News > SPOLETO 2017 REVIEW: Westminster Choir


by Emily Reyna

Festival Director of Choral Activities Joe Miller leads the Westminster Choir. | photo by Julia Lynn

Inside the walls of the 200-year-old Cathedral Church of St. Luke and St. Paul, the first verse to “Death and Resurrection” from The Valley of Delight rang out, illuminated by the late evening sun. “Love surround me, make me whole. Grow in light. Fill my soul.” This performance of the Westminster Choir, conducted by Joe Miller, focused on the meaning of the day, and each song brought a reminder of being awake to the experience.

photo by Julia Lynn

The Westminster Choir is an institution at Spoleto Festival USA, with a tradition of bringing professional-level choral art and a diverse performance of songs. Before one note was even sung, the audience erupted in applause as the choir entered the room.

Lux surgit aurea slowly and softly opened the concert, telling a tale of the rising sun beginning a new day. Delivery was key to the choir’s performance; their bodies moved in agreement with the words they sung, giving more passion and soulful elements to their performance.

Each song seamlessly strung together in the first half, as if one continuous song. During Abendständchen, op. 42, no.1, which gave reference to evening, a bell rang and the choir dispersed, rearranging on the stage. Rearrangement became a key element to the choir, as they wove the narrative of day into each song they performed. Their sound layered on one another, building upon each voice, as they came to “Yes, it’s beautiful” from The Consolation of Apollo, which tells the tale of being in outer space and the sense of discovery felt when the Earth is seen from above in its entirety.

Suddenly, at the end of a quiet melody, one of the choir members shouted, “Hey y’all!” and everyone joyfully ran around stage, even coming into the aisles and talking with each other and the audience. For Zion C.M. and “Yonder Come Day”, with solos by Taria Mitchell and Pauline Taumalolo, the sound was steadfast in early American history and tradition. A nod to African-American slaves, Shakers, Quakers, and early Protestants, these songs conveyed the message of cherishing each day through the faith and hope in God. Their voices were deep and jovial; some stomped brooms on the old wooden floors, some had tambourines, and others were snapping along in agreement to shouts of praise.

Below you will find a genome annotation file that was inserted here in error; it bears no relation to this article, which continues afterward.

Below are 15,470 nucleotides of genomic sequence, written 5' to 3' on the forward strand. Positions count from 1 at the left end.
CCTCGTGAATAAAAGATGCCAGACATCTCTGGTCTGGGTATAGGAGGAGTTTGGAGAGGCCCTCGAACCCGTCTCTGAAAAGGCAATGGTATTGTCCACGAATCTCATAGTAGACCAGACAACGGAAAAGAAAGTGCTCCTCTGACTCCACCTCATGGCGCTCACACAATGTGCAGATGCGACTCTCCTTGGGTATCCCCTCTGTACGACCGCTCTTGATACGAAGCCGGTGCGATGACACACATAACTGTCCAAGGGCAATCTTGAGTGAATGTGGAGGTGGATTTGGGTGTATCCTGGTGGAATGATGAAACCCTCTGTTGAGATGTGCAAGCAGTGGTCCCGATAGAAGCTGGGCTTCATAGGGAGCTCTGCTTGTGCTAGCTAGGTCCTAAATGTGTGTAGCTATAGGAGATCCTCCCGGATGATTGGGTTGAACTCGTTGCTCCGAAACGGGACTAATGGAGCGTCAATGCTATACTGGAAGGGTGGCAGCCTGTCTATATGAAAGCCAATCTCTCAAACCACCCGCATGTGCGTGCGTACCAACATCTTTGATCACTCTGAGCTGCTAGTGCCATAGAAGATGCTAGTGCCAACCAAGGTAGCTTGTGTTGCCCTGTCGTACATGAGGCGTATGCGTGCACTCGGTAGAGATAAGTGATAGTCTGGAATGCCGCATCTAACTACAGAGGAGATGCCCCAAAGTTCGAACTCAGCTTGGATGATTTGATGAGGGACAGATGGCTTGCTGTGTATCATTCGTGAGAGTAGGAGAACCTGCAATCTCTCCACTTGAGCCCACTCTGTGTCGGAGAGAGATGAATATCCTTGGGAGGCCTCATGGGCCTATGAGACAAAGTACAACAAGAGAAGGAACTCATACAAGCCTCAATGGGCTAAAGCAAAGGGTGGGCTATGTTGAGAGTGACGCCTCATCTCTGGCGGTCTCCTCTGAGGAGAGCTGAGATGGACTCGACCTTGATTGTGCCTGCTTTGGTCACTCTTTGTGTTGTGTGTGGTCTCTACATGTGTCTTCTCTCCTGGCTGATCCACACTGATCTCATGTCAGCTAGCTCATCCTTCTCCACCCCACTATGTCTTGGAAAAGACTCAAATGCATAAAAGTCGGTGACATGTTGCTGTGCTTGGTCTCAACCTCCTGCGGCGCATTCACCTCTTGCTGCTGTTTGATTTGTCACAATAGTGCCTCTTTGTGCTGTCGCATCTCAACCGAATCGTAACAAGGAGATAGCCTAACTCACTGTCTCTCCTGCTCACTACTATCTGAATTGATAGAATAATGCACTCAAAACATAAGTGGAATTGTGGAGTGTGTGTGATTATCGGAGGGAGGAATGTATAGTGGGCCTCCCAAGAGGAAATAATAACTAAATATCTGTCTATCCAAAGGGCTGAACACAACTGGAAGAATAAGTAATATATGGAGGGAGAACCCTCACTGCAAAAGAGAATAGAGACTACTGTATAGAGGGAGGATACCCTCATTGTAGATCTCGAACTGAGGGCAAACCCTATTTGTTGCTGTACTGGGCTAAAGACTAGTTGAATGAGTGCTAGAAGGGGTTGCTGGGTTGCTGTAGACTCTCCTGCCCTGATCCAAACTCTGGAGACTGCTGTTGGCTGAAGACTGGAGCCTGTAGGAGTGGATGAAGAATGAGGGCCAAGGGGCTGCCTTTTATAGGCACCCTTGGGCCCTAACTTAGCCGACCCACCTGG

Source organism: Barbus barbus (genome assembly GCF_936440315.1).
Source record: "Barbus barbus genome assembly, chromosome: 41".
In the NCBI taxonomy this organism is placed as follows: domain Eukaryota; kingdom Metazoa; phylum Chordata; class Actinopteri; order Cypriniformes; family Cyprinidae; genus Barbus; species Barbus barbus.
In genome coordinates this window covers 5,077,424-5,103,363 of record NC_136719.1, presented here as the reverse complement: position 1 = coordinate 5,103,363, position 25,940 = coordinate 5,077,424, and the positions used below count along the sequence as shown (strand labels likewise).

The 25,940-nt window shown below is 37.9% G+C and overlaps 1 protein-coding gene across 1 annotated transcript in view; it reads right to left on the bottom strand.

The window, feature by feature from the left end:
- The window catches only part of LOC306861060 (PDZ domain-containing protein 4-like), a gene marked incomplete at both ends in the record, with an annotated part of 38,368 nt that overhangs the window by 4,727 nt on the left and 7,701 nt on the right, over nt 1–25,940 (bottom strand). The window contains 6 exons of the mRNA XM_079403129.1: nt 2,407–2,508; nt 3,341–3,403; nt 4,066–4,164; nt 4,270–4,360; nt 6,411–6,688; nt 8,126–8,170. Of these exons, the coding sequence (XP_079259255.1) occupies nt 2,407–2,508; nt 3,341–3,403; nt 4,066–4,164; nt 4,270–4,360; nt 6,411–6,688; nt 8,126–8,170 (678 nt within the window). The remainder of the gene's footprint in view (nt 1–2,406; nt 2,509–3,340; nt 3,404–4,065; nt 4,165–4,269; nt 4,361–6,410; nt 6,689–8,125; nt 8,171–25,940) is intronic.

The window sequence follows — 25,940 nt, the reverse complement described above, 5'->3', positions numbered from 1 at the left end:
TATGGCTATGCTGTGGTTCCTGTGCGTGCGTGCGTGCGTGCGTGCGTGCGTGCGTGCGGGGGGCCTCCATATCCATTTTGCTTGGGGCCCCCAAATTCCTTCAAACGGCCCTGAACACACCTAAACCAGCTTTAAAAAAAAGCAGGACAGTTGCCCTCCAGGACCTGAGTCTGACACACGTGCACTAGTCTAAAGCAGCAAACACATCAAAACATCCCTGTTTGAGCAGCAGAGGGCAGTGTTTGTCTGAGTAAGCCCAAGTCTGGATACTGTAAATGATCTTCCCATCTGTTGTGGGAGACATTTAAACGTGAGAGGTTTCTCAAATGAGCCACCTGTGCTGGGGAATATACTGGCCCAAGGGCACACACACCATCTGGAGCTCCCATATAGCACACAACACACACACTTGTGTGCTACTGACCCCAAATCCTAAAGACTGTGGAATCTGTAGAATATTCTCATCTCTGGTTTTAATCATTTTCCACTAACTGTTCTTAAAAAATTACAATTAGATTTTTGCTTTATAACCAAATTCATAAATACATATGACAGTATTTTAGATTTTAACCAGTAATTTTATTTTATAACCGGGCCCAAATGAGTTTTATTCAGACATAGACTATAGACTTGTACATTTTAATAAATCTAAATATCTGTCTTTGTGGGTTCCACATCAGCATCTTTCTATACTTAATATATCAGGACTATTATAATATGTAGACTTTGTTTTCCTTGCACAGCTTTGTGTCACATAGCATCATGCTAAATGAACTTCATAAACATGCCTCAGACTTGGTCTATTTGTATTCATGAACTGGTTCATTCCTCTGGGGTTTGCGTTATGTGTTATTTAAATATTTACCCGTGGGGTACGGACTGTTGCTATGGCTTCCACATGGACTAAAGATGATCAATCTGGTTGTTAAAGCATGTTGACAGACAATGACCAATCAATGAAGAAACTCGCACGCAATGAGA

After the first of many standing ovations, Miller came forward to speak and thank the audience. But even more so thank the choir, their families, and the alumni present there that day. Their culture seemed very familial, and their joy for each other was contagious to those of us watching. The choir concluded with a selection of their favorite songs. The thing about the Westminster Choir, though, was you never really knew when the end was definitively the end – the audience and the choir could not get enough. Miller, the conductor, was so happy to show off his choir of students that they performed an encore after the standing ovation. Though nothing to do with their program, they performed an emotional and beautiful “I’ll be Seeing You.” They exited out of the cathedral to the words of a prayer, closing out their performance with an “Amen.”

As we filed out of the old pews in the Cathedral Church of St. Luke and St. Paul and spilled onto the sidewalks of Coming Street, I understood a little bit more how powerful human voices are and how deeply they can make you feel. The Westminster Choir incorporates a depth to songs that went far beyond just singing the lyrics.


May 26 – June 11, 2017 | Charleston, SC


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Posted on June 6, 2017 by Matt Mill.

Categories: Performing Arts, Review

Tags: Spoleto 2017, Spoleto Festival Usa, Westminster Choir

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